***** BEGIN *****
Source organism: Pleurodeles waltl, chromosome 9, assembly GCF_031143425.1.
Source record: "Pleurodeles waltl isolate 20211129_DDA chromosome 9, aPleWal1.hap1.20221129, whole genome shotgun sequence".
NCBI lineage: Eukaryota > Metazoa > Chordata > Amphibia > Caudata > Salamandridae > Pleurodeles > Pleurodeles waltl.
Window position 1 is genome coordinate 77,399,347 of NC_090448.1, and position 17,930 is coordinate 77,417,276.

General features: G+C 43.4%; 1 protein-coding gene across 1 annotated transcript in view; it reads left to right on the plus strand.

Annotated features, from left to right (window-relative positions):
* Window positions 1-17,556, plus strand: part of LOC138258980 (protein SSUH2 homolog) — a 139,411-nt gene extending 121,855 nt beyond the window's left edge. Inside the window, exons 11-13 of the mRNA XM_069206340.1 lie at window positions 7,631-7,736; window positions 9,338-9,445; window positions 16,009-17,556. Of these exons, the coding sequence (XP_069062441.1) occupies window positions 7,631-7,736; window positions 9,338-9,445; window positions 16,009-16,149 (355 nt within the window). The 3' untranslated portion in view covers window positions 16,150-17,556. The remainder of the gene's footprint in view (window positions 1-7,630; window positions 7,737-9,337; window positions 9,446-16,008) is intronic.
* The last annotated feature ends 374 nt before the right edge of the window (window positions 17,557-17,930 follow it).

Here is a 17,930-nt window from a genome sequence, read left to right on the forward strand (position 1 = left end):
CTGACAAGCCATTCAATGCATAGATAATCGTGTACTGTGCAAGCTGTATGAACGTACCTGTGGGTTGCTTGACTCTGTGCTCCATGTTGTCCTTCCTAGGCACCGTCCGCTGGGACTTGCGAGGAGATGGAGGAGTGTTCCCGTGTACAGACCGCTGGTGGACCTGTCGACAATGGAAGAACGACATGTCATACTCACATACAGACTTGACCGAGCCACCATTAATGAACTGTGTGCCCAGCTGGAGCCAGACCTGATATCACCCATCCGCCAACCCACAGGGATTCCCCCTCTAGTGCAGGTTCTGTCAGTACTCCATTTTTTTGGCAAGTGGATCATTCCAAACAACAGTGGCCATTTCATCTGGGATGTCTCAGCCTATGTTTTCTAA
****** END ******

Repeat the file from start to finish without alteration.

Source organism: Pleurodeles waltl, chromosome 9, assembly GCF_031143425.1.
Source record: "Pleurodeles waltl isolate 20211129_DDA chromosome 9, aPleWal1.hap1.20221129, whole genome shotgun sequence".
NCBI lineage: Eukaryota > Metazoa > Chordata > Amphibia > Caudata > Salamandridae > Pleurodeles > Pleurodeles waltl.
Window position 1 is genome coordinate 77,399,347 of NC_090448.1, and position 17,930 is coordinate 77,417,276.

General features: G+C 43.4%; 1 protein-coding gene across 1 annotated transcript in view; it reads left to right on the plus strand.

Annotated features, from left to right (window-relative positions):
* Window positions 1-17,556, plus strand: part of LOC138258980 (protein SSUH2 homolog) — a 139,411-nt gene extending 121,855 nt beyond the window's left edge. Inside the window, exons 11-13 of the mRNA XM_069206340.1 lie at window positions 7,631-7,736; window positions 9,338-9,445; window positions 16,009-17,556. Of these exons, the coding sequence (XP_069062441.1) occupies window positions 7,631-7,736; window positions 9,338-9,445; window positions 16,009-16,149 (355 nt within the window). The 3' untranslated portion in view covers window positions 16,150-17,556. The remainder of the gene's footprint in view (window positions 1-7,630; window positions 7,737-9,337; window positions 9,446-16,008) is intronic.
* The last annotated feature ends 374 nt before the right edge of the window (window positions 17,557-17,930 follow it).

Here is a 17,930-nt window from a genome sequence, read left to right on the forward strand (position 1 = left end):
CTGACAAGCCATTCAATGCATAGATAATCGTGTACTGTGCAAGCTGTATGAACGTACCTGTGGGTTGCTTGACTCTGTGCTCCATGTTGTCCTTCCTAGGCACCGTCCGCTGGGACTTGCGAGGAGATGGAGGAGTGTTCCCGTGTACAGACCGCTGGTGGACCTGTCGACAATGGAAGAACGACATGTCATACTCACATACAGACTTGACCGAGCCACCATTAATGAACTGTGTGCCCAGCTGGAGCCAGACCTGATATCACCCATCCGCCAACCCACAGGGATTCCCCCTCTAGTGCAGGTTCTGTCAGTACTCCATTTTTTTGGCAAGTGGATCATTCCAAACAACAGTGGCCATTTCATCTGGGATGTCTCAGCCTATGTTTTCTAA